Several decades before Newton discussed gravity, or laws of motion, Kepler suggested that a tremendous force would be necessary to launch travellers into space. He was correct, however that force would eventually be provided not by “daemons” but by powerful rockets.

Perhaps the most striking thing about Somnium is the incredible display of imagination and empathy on Kepler’s part. He not only created alien beings, he put himself into their shoes and showed his readers a completely new perspective on the Universe.

The Apollo 11 Saturn V rocket launch. Credit: NASA - Public Domain,

Kepler and the witch trial

Kepler didn’t publish Somnium but he did pass it around his friends. Unfortunately, at some point in 1611 the manuscript got away from him and began to be passed around Europe. Distorted accounts of the book’s contents were spread through gossip and eventually reached the hometown of Kepler’s mother, Katharina.

Katharina had gotten into an argument with a neighbour. As a result, she had been accused of witchcraft! For an elderly woman in 1615 the accusation itself was as good as a death sentence. Between 1580 and 1630 it’s estimated that around 50,000 people were burned at the stake after being prosecuted for the crime of witchcraft. Many of those accused were over 40 and most of them were women.  

Kepler believed that Somnium had provided his mother’s accusers with damning evidence. He believed that his mother’s accusers had used the fact that the mother in the book had summoned “daemons” as proof that his own mother was doing the same thing in real life.

Rather than enlighten people, Kepler’s book had fuelled deadly ignorance, and now his own mother – the woman who had first inspired him to look up at the stars – would pay the price!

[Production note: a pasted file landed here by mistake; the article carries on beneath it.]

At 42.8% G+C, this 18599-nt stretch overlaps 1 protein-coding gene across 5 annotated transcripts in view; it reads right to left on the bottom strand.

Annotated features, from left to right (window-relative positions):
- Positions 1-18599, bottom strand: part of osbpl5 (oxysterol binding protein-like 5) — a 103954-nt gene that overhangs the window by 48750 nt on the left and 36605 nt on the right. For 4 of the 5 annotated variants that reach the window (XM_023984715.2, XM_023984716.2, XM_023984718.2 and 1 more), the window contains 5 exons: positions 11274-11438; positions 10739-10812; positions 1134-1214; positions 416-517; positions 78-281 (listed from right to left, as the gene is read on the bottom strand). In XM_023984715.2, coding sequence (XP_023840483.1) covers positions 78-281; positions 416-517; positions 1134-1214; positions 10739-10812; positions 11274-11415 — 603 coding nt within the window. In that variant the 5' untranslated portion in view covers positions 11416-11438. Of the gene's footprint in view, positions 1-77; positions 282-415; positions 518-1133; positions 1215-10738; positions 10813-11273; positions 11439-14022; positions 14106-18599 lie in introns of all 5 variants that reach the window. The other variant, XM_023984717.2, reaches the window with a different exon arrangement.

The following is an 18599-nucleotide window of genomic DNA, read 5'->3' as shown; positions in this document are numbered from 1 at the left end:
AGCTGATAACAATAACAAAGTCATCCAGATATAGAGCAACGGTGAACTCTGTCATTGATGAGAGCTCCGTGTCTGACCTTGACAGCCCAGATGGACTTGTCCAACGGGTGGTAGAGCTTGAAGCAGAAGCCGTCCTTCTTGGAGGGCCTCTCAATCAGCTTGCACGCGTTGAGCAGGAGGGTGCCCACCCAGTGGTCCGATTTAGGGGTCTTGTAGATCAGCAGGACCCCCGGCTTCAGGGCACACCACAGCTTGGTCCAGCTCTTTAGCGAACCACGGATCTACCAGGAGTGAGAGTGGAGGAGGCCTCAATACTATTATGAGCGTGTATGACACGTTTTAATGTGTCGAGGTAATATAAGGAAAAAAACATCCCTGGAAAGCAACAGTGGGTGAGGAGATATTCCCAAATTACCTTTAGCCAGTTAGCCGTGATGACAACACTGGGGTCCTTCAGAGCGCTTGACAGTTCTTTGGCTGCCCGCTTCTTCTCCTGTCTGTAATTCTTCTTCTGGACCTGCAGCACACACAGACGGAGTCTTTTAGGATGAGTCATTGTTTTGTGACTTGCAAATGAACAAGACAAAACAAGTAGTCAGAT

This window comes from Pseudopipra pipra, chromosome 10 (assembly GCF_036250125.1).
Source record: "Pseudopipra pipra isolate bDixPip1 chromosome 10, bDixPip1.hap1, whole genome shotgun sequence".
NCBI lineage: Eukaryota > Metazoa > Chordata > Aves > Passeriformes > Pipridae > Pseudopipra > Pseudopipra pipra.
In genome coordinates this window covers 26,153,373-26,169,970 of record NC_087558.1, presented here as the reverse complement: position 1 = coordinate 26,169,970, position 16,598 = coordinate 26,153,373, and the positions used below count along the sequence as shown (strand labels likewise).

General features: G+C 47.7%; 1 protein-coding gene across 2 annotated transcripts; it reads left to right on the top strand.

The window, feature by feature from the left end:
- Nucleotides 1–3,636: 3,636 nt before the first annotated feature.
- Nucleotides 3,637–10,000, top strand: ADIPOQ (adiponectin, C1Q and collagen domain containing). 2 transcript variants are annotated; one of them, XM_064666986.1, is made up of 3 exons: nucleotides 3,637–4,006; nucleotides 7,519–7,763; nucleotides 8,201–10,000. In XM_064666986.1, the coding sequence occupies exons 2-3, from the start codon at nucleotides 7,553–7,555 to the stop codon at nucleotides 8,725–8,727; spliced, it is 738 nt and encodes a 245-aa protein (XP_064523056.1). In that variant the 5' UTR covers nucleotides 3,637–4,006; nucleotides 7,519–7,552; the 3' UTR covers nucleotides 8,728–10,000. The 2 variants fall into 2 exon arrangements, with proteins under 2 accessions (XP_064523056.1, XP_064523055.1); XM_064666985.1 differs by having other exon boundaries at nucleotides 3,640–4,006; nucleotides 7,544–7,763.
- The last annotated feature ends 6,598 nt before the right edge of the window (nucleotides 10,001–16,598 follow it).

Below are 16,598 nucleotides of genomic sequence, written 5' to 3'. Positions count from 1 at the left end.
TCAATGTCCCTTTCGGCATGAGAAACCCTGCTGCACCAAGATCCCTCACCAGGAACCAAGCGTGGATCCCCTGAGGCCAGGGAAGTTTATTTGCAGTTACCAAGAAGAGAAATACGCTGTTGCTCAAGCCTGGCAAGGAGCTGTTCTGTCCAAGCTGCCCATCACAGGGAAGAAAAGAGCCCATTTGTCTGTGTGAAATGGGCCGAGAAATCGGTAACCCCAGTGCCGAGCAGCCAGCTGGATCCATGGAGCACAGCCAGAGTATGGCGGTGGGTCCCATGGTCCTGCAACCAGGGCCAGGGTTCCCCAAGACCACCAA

Katharina’s trial began in 1620. She was imprisoned and threatened with torture, but she confessed nothing. Her son devoted himself to her defence. He even gave up his job and moved his whole family from Austria back to his hometown in Germany.

At that time the Thirty Years War – one of the most destructive wars in European history – was raging across Europe. Kepler and his family packed up everything and journeyed through the chaos so he could be by his mother’s side.

Kepler devoted all his scientific genius to freeing his mother. He provided the court with logical and medical explanations for every single magical act of which she was accused.

As a result, Kepler secured his mother’s release from prison in 1621. But by that point Katharina - who was in her early 70s – had spent 14 months sleeping on a floor in a stone cell. She died in 1622, only a few months after being set free.

A statue of Katharina Kepler was erected in 1937 in Eltingen, Germany – the village where she was born. Credit: Harke, CC BY-SA 3.0 <>, via Wikimedia Commons

Kepler’s legacy

This was just one of many tragedies that Kepler faced in his life. Many of his loved ones were taken from him over the years. In 1630, he contracted a fever and passed away aged 58. His son Ludwig published Somnium four years later.

Despite all the hardship he faced, Kepler’s contribution to science was incredible.

In a letter to Galileo in 1610 Kepler wrote of “ships or sails adapted to the breezes of heaven” and imagined future explorers who would no longer “shrink from” the “vast expanse” of space.

Over 300 years later NASA’s Apollo program enabled human beings to travel to the Moon for the first time. Kepler’s laws of Planetary Motion laid the foundations for the science that got them there.

In 1968, as his spacecraft orbited the Moon, the Apollo 8 astronaut William Anders took a famous photograph. It was of the Earth rising behind the lunar horizon. The “light of Volva” taking the place of the Moon in the sky – just as Kepler imagined.

Kepler himself had set humanity on the path to making his dream a reality.